Western Journal of Emergency Medicine: Integrating Emergency Care with Population Health
Food Protein-Induced Enterocolitis Syndrome as a Cause for Infant Hypotension
- Author(s): Coates, Ryan W.
- Weaver, Kevin R
- Lloyd, Rezarta
- Ceccacci, Nicole
- Greenberg, Marna Rayl
- et al.
Published Web Locationhttps://doi.org/10.5811/westjem.2011.2.2134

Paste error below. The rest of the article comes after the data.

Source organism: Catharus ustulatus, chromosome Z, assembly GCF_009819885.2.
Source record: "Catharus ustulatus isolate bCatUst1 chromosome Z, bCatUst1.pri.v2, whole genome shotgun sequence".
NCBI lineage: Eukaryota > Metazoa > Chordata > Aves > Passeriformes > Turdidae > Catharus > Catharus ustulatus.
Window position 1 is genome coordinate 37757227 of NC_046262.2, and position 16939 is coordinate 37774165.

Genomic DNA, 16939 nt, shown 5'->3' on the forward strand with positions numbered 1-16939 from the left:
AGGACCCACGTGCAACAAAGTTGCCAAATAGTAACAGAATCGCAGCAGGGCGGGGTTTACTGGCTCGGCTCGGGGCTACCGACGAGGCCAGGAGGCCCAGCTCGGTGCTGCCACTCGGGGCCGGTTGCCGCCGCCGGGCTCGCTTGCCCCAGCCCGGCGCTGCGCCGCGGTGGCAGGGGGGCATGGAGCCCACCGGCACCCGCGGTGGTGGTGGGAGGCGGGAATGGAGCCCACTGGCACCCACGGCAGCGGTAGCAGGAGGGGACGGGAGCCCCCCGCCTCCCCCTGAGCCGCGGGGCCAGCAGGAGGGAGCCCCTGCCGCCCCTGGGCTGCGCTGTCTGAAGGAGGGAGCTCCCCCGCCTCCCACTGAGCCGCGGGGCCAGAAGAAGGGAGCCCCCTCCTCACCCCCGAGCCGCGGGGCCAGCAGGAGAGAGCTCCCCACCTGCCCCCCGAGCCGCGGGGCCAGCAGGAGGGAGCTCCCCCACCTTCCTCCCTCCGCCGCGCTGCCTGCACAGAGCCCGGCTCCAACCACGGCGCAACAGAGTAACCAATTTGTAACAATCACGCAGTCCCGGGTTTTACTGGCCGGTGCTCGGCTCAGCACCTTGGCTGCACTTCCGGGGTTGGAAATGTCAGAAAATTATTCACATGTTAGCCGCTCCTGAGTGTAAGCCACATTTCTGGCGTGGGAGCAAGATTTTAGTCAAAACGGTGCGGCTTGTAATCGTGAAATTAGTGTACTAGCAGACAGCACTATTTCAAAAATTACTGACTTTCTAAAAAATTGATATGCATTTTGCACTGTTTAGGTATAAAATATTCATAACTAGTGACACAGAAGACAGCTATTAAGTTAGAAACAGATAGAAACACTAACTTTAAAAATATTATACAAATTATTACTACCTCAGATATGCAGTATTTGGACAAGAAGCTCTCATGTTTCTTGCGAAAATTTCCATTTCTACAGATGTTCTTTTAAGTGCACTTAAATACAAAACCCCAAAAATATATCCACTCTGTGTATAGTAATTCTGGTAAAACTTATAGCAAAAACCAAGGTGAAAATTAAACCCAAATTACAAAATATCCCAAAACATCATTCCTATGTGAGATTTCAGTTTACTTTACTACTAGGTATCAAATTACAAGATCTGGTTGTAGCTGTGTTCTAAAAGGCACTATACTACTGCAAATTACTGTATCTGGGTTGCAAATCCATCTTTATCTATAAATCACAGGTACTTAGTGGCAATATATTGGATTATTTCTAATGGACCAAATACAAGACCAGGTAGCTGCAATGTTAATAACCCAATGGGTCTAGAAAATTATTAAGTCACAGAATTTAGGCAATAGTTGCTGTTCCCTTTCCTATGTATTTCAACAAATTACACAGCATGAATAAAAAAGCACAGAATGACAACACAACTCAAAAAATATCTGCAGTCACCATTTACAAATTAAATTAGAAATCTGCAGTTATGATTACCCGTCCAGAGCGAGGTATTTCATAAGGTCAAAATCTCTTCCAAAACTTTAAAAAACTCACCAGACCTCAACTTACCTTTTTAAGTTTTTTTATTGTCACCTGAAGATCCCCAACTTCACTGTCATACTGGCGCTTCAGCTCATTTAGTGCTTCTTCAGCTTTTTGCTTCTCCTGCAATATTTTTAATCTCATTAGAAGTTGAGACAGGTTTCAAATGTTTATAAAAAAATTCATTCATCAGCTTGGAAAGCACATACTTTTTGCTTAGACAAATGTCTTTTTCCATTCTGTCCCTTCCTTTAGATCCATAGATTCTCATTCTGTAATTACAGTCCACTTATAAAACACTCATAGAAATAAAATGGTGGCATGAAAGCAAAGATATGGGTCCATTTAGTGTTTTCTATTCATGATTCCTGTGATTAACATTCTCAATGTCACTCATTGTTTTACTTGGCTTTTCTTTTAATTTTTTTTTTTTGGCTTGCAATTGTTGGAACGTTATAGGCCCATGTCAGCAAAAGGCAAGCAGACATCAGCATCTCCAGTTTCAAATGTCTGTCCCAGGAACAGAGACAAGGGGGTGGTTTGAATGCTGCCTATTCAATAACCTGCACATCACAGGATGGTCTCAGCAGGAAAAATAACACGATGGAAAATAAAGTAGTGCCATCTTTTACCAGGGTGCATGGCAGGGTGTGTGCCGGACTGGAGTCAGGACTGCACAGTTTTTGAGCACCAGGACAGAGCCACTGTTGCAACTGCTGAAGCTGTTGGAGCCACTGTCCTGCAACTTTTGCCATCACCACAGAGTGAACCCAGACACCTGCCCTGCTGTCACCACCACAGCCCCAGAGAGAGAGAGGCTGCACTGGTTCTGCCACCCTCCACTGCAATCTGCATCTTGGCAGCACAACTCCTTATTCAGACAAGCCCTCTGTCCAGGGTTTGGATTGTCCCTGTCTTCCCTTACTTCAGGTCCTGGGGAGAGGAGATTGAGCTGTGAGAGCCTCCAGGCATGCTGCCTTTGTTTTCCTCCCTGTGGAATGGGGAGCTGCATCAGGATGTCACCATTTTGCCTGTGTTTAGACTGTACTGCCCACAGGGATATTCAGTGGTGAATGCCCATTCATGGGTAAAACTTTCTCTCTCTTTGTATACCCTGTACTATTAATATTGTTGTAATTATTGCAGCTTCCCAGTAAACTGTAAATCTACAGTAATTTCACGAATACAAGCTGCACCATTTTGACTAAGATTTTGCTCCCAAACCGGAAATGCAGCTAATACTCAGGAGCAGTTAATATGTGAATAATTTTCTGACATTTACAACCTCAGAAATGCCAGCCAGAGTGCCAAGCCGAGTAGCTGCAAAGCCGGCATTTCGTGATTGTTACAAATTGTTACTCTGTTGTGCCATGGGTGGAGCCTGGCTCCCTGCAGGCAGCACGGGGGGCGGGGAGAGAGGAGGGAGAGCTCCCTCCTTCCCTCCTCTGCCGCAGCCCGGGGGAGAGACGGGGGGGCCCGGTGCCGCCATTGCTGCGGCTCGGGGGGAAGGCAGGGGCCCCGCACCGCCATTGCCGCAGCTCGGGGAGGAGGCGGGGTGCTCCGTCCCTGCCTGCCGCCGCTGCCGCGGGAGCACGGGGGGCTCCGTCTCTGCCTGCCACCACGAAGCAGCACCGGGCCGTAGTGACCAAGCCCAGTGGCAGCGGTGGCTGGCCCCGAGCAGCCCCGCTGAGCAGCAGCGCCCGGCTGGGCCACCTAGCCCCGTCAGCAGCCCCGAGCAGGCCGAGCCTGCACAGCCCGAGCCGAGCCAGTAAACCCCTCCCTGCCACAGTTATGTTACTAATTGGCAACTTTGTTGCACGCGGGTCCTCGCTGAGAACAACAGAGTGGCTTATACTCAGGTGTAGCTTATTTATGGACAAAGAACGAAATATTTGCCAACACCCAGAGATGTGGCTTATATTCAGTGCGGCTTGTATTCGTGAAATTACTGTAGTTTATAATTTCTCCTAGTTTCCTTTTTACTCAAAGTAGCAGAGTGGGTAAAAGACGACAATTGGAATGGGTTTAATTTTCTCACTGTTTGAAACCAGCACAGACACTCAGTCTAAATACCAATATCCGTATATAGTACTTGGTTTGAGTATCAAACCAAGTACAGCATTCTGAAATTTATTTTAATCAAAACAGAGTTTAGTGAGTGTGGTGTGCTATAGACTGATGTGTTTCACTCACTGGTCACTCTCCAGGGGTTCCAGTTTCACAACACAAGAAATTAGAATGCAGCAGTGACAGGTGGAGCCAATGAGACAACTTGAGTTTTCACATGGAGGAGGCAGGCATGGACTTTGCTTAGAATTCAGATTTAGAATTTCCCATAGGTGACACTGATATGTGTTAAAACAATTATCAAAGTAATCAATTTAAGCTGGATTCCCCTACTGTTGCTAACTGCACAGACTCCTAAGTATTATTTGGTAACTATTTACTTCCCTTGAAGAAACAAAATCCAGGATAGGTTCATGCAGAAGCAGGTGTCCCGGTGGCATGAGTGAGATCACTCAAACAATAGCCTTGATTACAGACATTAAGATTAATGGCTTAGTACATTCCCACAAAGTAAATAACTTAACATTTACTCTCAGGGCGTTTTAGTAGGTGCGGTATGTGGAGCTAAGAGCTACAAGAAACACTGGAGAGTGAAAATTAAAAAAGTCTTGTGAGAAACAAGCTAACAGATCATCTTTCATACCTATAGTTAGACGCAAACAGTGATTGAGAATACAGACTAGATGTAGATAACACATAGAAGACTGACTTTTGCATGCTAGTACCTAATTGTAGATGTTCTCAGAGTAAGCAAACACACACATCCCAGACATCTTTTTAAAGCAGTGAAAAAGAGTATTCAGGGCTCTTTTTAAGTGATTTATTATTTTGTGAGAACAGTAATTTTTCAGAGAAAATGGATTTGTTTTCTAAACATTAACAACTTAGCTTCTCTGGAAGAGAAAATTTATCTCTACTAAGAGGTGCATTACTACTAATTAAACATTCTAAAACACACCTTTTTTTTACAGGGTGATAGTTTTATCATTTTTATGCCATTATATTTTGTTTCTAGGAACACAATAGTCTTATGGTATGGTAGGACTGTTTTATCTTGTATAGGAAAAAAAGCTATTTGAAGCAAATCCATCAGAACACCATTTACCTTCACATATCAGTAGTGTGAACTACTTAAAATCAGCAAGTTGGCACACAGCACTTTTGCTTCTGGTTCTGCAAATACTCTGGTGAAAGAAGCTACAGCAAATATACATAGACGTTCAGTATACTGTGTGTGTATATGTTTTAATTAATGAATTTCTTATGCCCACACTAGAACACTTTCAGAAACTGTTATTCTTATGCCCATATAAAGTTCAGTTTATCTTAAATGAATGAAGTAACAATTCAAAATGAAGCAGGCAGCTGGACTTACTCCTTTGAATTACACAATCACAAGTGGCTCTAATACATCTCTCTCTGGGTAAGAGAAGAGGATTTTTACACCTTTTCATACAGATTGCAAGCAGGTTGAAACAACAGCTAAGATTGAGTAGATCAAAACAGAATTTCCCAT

Infants with food protein-induced enterocolitis syndrome (FPIES) may present to the emergency department (ED) with vomiting and hypotension. A previously healthy, 5-month-old male presented with vomiting and hypotension 2 to 3 hours after eating squash. The patient was resuscitated with intravenous fluids, antibiotics, and admitted for presumed sepsis. No source of infection was ever found and the patient was discharged. The patient returned 8 days later with the same symptoms after eating sweet potatoes; the diagnosis of FPIES was made during this admission. Two additional ED visits occurred requiring hydration after new food exposure. FPIES should be considered in infants presenting with gastrointestinal complaints and hypotension. A dietary history, including if a new food has been introduced in the last few hours, may help facilitate earlier recognition of the syndrome. [West J Emerg Med. 2011;12(4):512–514.]